Despite a commitment to diversity and inclusivity, many groups and organizations find that their members still have a hard time talking across differences in race, class, gender, political affiliation, sexual orientation, age, religion, ability, or any other kind of identity. We often lack the tools to help us graciously navigate conversations like these—and so we avoid having them. We just don’t talk, even though research shows groups who share diverse viewpoints are more innovative, better at problem solving, more open to feedback, and better off in the long run.
In this workshop we will explore how avoiding conversations about difficult social issues can lead team members to feel unheard, perpetuating a cycle of misunderstanding and misinformation. Fear of “saying the wrong thing” can actually result in worse outcomes. Rather than avoiding potentially contentious conversations, we will develop stepping stones to increase awareness, mutual understanding and growth. In short, we can all benefit from diversity and inclusion. But it won’t happen by itself. We have to do our part to be the change that we want to see, by creating productive spaces for these types of conversations and learning how to effectively navigate difficult topics.
This workshop will also address communication during this time of social distancing, and navigating difficult dialogues in virtual spaces.
About the Presenter
Maureen Linker received her Ph.D. in philosophy in from the City University of New York, Graduate Center. She is currently a Professor of Philosophy at the University of Michigan– Dearborn where she has been teaching since 1997. She has published in a variety of academic journals including The Criminal Law Quarterly, Perspectives in Multicultural Education, The Journal of Argumentation, and Social Theory and Practice. Her book, Intellectual Empathy: Critical Thinking for Social Justice was published in 2015 by University of Michigan Press. The book, in its second printing, is used in a variety of courses around the U.S. and Canada including the University of Georgia, University of Northern Illinois, Villanova, Michigan State University, and the University of Victoria. According to one reviewer, “Linker’s writing style is conversational and engaging, and her impeccable integration of scholarship with compelling, multi-layered contemporary examples and case studies makes it an excellent resource for social theorists.” (Debra Jackson –Teaching Philosophy)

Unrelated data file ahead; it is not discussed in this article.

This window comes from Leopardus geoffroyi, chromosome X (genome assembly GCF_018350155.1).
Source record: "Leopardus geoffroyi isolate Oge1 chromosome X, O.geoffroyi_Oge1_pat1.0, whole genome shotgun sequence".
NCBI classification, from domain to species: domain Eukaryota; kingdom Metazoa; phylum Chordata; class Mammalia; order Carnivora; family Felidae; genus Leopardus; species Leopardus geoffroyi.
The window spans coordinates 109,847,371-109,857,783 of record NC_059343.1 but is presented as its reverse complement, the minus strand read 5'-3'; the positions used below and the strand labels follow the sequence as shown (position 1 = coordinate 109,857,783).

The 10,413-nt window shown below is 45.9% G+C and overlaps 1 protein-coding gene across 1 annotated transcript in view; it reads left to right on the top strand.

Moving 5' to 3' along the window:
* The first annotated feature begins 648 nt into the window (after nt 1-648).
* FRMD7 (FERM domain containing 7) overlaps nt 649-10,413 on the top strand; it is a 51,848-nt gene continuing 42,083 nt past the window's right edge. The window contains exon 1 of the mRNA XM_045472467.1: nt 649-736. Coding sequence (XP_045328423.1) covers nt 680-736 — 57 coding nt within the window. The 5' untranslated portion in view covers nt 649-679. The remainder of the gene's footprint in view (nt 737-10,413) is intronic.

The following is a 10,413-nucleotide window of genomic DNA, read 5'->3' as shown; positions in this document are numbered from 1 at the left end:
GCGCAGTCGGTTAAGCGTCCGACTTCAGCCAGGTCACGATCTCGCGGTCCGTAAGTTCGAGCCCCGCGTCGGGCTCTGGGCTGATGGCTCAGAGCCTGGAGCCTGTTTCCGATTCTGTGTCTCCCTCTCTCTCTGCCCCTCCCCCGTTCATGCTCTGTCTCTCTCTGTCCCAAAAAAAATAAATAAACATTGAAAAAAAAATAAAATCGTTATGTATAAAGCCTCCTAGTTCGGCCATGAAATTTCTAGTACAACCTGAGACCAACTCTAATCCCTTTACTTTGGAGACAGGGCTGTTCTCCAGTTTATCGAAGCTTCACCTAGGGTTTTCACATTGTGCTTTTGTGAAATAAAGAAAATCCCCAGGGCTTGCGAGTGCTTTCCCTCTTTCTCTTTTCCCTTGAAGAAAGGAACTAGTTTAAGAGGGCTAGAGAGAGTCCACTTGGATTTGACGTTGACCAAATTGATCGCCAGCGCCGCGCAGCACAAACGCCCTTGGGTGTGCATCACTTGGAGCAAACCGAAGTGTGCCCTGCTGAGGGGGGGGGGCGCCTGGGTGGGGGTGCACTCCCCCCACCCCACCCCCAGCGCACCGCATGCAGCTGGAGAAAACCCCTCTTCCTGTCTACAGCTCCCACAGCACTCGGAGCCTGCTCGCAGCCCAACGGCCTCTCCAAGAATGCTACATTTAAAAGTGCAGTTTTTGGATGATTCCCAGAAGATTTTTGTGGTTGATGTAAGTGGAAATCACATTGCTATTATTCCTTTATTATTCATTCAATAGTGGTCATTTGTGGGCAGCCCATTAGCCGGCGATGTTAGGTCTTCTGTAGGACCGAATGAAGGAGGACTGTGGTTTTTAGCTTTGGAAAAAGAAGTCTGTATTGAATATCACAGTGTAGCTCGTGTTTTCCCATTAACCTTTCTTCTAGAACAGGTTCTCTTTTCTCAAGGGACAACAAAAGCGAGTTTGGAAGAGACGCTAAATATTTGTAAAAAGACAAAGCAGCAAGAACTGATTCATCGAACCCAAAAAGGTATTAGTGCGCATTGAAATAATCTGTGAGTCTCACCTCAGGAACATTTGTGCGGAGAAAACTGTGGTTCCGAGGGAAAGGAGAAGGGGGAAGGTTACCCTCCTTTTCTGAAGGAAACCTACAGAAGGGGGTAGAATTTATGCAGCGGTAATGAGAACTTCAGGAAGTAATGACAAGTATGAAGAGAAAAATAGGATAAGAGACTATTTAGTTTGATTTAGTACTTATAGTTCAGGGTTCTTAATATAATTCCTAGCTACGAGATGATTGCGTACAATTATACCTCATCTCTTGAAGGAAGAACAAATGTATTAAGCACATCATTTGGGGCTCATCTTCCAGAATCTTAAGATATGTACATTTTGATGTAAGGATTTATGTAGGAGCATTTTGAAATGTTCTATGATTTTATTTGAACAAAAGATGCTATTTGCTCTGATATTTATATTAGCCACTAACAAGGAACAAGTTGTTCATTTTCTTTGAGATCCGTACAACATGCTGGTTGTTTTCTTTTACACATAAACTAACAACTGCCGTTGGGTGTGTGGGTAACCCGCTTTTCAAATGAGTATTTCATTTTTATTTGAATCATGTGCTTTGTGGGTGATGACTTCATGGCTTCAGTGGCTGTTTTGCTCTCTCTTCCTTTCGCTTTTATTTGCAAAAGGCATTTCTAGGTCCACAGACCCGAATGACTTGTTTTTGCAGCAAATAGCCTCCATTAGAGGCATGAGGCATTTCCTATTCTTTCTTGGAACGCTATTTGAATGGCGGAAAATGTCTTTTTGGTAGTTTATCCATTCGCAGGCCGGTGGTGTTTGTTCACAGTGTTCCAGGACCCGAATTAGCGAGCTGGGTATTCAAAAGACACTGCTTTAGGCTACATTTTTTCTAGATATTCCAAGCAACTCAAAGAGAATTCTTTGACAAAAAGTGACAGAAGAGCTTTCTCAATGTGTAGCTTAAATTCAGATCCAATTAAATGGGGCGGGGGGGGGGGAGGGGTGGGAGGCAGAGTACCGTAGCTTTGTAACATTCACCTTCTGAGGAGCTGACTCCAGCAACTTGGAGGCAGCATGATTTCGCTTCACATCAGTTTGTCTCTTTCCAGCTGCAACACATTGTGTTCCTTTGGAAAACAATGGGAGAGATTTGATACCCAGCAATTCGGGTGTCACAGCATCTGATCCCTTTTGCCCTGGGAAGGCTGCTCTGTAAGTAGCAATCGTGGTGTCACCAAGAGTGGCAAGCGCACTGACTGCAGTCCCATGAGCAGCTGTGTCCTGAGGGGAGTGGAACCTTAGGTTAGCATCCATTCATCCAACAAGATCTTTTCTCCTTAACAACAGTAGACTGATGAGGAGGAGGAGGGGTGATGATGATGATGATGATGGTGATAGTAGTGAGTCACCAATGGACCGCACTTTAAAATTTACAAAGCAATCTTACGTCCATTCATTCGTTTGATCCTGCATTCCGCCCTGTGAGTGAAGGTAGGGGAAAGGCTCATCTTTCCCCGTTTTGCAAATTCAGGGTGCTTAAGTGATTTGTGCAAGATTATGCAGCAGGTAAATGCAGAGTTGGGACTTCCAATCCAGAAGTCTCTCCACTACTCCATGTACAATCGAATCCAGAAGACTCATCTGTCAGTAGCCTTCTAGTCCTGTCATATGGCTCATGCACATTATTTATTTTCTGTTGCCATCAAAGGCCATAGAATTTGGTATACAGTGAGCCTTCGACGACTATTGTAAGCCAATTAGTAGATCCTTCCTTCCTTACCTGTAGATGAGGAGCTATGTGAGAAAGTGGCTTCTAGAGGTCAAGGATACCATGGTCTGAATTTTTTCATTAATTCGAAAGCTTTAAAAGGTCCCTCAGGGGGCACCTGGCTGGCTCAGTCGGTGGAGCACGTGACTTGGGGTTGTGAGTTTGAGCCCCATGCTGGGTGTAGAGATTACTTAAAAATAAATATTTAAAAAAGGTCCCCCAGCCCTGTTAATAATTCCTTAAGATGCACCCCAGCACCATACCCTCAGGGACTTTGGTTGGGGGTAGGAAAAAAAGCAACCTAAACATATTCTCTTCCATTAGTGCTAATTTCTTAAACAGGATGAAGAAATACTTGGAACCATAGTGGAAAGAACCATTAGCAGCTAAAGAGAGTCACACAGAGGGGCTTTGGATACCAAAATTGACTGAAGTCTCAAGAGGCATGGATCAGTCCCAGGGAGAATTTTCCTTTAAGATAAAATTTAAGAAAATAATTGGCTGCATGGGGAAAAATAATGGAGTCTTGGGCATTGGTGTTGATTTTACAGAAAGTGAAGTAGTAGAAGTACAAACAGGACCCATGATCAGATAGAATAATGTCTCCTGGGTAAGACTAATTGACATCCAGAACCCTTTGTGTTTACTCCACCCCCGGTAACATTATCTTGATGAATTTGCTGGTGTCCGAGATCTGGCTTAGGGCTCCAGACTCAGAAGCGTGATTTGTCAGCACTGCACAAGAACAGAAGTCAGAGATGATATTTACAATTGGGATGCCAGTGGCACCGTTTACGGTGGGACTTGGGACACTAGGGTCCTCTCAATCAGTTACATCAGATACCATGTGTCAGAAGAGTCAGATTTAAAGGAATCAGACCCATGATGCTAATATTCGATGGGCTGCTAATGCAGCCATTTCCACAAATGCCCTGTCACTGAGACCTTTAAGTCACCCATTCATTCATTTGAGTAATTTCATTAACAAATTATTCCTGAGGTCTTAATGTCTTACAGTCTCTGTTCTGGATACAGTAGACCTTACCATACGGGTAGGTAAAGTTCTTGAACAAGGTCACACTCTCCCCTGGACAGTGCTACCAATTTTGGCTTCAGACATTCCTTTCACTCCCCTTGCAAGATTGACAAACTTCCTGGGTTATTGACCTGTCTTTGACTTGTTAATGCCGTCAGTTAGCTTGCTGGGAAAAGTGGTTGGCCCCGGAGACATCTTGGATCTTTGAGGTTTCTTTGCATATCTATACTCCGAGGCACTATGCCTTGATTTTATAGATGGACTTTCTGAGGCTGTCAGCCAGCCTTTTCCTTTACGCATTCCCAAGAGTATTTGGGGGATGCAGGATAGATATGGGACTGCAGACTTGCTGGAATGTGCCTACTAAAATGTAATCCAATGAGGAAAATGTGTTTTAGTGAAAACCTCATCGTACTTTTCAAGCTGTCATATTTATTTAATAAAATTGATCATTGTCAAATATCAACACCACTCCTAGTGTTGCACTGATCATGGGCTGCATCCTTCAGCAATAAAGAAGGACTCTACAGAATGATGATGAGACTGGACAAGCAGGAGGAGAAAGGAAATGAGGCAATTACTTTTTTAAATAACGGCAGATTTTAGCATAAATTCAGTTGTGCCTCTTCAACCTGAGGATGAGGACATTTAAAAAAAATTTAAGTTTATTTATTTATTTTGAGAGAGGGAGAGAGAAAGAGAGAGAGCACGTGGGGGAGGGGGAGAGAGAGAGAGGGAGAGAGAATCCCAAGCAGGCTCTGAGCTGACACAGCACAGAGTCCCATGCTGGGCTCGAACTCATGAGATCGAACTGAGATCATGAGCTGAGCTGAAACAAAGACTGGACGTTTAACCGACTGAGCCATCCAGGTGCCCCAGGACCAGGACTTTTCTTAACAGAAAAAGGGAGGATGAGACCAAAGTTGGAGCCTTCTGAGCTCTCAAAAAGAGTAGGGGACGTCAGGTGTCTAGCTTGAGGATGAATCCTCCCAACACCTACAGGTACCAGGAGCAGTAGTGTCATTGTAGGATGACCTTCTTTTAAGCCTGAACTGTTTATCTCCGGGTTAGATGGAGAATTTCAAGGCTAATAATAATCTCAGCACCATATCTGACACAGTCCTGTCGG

In addition to research and classroom teaching, Maureen has led workshops on “Diversity Fatigue,” “Navigating Difficult Dialogues,” “ Finding Common Ground through Intellectual Empathy”, and “Managing Implicit Biases” for the American Institute of Architects, the Michigan Roundtable for Diversity and Inclusion, the American Philosophical Association’s Teaching Philosophy Consortium, the University of Michigan- Ann Arbor School of Social Work, University of Michigan- Ann Arbor Library, and the Canton Public Library.